State 4-H Horse Show: Advance access to show patterns creates positive experiences Back »

The South Dakota State 4-H Horse show is an opportunity for youth to demonstrate new and improved horsemanship skills. Despite the fact that the event is designed to be youth-oriented and that it involves horses, horse shows can, at times, provide a source of stress for contestants. One possible cause for stress is that youth need to learn horse show patterns; historically, these patterns were often posted within hours of the start of the show.

Accessing Patterns in Advance

Over the past several years, there has been a shift in the horse show industry with patterns being posted online in advance of the horse show. In 2012, patterns for the South Dakota State 4-H Horse Show were posted in advance of the show on HorseShowPatterns.com. An online survey was made available to youth and adults who participate in, or were connected with the show about their thoughts on accessing the patterns.

Youth and adult survey respondents reported a minimization of negative feelings such as stress and anxiety, and an increase in positive indicators for youth such as the ability to perform and to have fun at the show. Youth indicated that advanced access to patterns enabled them to perform better, and affected their ability to learn the patterns and ability to show. In summary, 98% of youth and 95% of adults who responded to the survey preferred early access to horse show patterns.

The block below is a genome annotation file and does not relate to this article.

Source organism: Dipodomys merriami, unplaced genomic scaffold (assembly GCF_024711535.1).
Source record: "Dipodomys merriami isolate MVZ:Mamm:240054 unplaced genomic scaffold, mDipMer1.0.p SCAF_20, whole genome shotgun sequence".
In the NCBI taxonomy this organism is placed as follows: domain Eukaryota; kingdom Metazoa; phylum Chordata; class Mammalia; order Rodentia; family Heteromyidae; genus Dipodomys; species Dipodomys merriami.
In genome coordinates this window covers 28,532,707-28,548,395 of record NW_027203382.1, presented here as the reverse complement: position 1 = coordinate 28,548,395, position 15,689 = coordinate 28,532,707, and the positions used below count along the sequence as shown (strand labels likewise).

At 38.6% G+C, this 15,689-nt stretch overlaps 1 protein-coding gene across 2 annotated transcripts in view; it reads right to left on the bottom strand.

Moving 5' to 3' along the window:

State 4-H Horse Show Patterns

SDSU Extension has responded to survey feedback by offering horse show patterns in advance of the SD State 4-H Horse Show each year since 2012. This year’s show patterns can be found in the 2016 State 4-H Horse Show Contestant Packet. You can download the packet, along with other pertinent show information at the State 4-H Horse Show page on iGrow. Best wishes for a fun and educational show season!


Reference: Bott RC, Schurring AA, Denniston DJ. Posting horse show patterns before youth shows creates positive experience for youth and adults. NACTA Journal. 59(2):130-3.

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